Panic of 1893

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The Panic of 1893 or Depression of 1893 was a massive contraction in the American economy that began in 1893 and ended in 1897. Unemployment soared in all industrial centers; coal mining and lumbering were hard hit; farmers faced very low prices. The Panic was the worst economic crisis to hit the nation in its history to that point, and it had a far-reaching political impact, as the Democratic party took the blame and a realignment put the Republicans in power.

Estimates of Unemployment during the 1890s (Source: Romer, 1984
Year Lebergott Romer
1890 4.0 4.0
1891 5.4 4.8
1892 3.0 3.7
1893 11.7 8.1
1894 18.4 12.3
1895 13.7 11.1
1896 14.5 12.0
1897 14.5 12.4
1898 12.4 11.6
1899 6.5 8.7
1900 5.0 5.0


People attempted to redeem silver notes for gold; ultimately the statutory limit for the minimum amount of gold in federal reserves was reached and U.S. Notes could no longer be successfully redeemed for gold. The investments during the time of the Panic were heavily financed through bond issues with high interest payments (the most actively traded stock at the time) and went into receivership as a result of its bankers calling their loans in response to rumors regarding the NCC's financial distress.

A series of bank failures followed, and the price of silver fell. The Northern Pacific Railway, the Union Pacific Railroad and the Atchison, Topeka & Santa Fe Railroad all failed. This was followed by the bankruptcy of many other companies; in total over 15,000 companies and 500 banks failed (many in the west). About 20%-25% of the workforce was unemployed at the Panic's peak.


The severity of was great in all industrial cities and mill towns. Farm distress was great because of the falling prices for export crops such as wheat and cotton. Coxey's Army was a highly publicized march of unemployed men from Ohio and Pennsylvania to Washington to demand relief. A severe wave of strikes took place in 1894, most notably the Midwestern bituminous coal strike of the spring, which led to violence in Ohio. Even more serious was the Pullman Strike which shut down much of the nation's transportation system in July, 1894.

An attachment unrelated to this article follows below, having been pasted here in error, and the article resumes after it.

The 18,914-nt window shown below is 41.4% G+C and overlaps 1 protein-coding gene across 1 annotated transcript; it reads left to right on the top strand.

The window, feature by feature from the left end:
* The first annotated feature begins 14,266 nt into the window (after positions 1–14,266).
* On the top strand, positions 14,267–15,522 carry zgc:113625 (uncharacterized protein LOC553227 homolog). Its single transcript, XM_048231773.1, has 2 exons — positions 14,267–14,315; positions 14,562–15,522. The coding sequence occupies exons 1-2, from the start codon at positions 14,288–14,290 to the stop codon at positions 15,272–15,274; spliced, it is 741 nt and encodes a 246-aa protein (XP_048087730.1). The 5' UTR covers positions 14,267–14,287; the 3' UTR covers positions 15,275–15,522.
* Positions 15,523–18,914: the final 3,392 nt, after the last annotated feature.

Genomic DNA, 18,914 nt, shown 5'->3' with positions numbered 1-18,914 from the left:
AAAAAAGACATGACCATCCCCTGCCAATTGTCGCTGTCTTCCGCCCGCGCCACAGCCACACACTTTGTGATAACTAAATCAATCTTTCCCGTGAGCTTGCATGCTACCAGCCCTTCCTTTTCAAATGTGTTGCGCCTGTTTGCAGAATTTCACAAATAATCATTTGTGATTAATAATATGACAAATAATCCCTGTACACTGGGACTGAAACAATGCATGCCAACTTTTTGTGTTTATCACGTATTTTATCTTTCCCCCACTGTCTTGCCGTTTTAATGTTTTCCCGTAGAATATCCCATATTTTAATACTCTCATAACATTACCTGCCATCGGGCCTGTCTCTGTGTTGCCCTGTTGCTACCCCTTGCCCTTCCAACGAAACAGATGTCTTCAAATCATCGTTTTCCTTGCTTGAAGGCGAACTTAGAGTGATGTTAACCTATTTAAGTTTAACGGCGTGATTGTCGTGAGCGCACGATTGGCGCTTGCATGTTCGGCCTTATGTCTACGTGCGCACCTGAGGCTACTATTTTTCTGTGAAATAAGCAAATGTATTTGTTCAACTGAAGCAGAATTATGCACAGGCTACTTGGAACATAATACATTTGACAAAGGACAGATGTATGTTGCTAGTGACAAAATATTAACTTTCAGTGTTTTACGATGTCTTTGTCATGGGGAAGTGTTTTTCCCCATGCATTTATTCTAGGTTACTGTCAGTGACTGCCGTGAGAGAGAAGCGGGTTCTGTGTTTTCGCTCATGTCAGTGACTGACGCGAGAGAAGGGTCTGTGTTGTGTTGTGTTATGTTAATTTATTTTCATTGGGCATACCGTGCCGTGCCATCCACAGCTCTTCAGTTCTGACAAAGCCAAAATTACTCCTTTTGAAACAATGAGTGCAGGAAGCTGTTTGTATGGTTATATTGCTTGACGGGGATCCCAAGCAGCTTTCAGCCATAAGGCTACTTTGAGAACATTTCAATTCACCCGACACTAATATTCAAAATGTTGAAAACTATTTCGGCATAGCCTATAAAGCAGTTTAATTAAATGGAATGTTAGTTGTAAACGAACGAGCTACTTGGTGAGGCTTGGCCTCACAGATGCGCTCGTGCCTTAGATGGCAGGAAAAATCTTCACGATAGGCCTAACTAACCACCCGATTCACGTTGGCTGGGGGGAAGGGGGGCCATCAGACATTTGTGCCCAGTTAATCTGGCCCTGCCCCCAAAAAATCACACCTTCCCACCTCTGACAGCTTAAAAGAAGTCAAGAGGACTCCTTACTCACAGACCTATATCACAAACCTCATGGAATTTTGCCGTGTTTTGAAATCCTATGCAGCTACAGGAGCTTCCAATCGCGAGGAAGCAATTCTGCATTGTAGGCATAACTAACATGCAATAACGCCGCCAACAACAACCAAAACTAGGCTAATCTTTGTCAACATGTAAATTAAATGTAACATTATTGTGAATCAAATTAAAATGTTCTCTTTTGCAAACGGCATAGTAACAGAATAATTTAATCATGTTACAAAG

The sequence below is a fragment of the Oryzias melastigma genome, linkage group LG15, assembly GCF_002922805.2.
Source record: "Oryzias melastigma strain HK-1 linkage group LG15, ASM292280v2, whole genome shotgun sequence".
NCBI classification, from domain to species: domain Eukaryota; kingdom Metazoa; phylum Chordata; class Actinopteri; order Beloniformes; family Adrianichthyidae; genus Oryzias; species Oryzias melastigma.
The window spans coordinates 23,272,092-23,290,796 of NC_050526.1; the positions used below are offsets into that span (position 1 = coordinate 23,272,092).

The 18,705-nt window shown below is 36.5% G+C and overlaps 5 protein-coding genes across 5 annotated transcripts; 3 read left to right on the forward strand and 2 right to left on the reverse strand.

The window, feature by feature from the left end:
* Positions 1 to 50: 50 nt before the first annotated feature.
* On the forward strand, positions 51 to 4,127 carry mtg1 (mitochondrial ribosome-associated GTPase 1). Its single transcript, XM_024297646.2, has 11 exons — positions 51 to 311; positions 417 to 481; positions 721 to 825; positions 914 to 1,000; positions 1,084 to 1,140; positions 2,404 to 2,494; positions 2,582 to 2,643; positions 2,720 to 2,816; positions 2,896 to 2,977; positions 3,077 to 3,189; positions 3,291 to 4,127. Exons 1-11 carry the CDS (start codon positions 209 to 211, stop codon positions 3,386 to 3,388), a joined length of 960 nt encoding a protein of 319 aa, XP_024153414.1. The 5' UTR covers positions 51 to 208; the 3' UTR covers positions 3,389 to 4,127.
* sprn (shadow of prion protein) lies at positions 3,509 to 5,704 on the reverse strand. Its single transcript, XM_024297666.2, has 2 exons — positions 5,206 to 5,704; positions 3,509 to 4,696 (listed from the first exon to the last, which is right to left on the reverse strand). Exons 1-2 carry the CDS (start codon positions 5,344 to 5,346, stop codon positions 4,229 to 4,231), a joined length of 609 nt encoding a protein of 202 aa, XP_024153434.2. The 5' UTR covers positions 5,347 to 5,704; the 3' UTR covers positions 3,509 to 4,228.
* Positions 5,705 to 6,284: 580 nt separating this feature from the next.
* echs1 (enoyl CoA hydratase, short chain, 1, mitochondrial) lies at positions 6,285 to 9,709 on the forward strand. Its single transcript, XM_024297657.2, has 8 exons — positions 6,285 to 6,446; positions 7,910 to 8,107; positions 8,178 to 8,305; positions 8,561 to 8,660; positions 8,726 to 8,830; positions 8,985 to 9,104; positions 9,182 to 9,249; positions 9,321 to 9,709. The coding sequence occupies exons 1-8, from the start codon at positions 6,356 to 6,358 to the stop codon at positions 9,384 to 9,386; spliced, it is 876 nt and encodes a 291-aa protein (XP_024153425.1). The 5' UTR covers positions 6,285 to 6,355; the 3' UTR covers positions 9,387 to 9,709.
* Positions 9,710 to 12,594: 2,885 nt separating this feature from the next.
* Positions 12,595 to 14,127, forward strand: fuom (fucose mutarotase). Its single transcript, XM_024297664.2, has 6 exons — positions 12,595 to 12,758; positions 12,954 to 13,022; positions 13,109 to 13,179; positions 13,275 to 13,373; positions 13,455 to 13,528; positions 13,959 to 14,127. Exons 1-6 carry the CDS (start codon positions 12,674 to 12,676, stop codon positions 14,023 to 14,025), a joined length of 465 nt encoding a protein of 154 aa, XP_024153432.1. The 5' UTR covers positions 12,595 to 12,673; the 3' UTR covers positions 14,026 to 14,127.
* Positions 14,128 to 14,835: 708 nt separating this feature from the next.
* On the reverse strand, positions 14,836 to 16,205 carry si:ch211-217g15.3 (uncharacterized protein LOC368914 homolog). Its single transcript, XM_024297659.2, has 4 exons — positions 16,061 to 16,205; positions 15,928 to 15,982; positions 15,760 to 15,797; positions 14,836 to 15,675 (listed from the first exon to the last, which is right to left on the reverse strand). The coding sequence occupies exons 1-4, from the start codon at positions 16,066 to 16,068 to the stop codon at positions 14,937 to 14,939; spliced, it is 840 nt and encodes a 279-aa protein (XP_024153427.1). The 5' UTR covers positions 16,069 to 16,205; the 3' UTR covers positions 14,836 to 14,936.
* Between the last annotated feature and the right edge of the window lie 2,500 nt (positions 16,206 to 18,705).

The Populist book Coin's Financial School (1894 p. 124) blamed the Rothschild's for controlling the world's money and causing the panic

The most memorable cultural events were the Chicago World's Fair of 1893. The hard times and utopian dreams that characterized the era were immortalized in L. Frank Baum's The Wonderful Wizard of Oz (1900).

The Sherman Silver Purchase Act of 1890, perhaps along with the protectionist McKinley Tariff of 1890, have been partially blamed for the panic. Passed in response to a large overproduction of silver by western mines, the Sherman Act required the U.S. Treasury to purchase silver using notes backed by either silver or gold. Politically the Democrats and President Cleveland were blamed for the depression. The Democrats and Populists lost heavily in the 1894 elections, which marked the largest Republican gains in history.

Many of the western silver mines closed, and a large number were never re-opened. A significant number of western mountain narrow-gauge railroads, which had been built to serve the mines, also went out of business. The Denver and Rio Grande Railroad stopped its ambitious plan, then under way, to convert its system from narrow-gauge to standard-gauge.

The depression was a major issue in the debates over Bimetallism. The Republicans blamed the Democrats and scored a landslide victory in the 1894 state and Congressional elections. The Populists lost most of their strength and had to support the Democrats in 1896. The presidential election of 1896 was fought on economic issues, and was marked by a decisive victory of the pro-gold, high-tariff Republicans led by William McKinley over pro-silver William Jennings Bryan.

The U.S. economy finally began to recover in 1896. After the election of Republican McKinley confidence was restored and the economy began 33 years of rapid growth.[1].

See also


  1. There were small dips before the Great Depression, such as the Panic of 1907 and a sharp recession in 1920-21.